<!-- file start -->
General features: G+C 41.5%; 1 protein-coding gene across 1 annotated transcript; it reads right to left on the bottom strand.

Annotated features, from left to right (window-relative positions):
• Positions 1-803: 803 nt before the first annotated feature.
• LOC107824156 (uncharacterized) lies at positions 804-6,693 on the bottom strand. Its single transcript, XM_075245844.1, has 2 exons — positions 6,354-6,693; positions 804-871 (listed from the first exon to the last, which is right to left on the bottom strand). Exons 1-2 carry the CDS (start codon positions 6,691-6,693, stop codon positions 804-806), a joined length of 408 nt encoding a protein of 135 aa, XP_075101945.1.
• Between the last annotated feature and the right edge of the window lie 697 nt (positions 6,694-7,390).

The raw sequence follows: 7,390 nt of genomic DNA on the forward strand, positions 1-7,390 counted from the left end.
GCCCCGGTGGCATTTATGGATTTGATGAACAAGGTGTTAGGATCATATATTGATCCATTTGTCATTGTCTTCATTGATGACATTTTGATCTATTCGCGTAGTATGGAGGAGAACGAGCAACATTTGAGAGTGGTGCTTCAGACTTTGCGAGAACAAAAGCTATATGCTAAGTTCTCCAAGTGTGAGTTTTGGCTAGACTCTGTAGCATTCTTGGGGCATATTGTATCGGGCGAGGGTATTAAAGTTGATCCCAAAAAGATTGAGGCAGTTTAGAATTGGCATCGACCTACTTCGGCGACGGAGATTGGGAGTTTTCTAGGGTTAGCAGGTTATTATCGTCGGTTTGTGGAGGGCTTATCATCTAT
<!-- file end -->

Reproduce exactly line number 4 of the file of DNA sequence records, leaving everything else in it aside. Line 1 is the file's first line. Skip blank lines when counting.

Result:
• LOC107824156 (uncharacterized) lies at positions 804-6,693 on the bottom strand. Its single transcript, XM_075245844.1, has 2 exons — positions 6,354-6,693; positions 804-871 (listed from the first exon to the last, which is right to left on the bottom strand). Exons 1-2 carry the CDS (start codon positions 6,691-6,693, stop codon positions 804-806), a joined length of 408 nt encoding a protein of 135 aa, XP_075101945.1.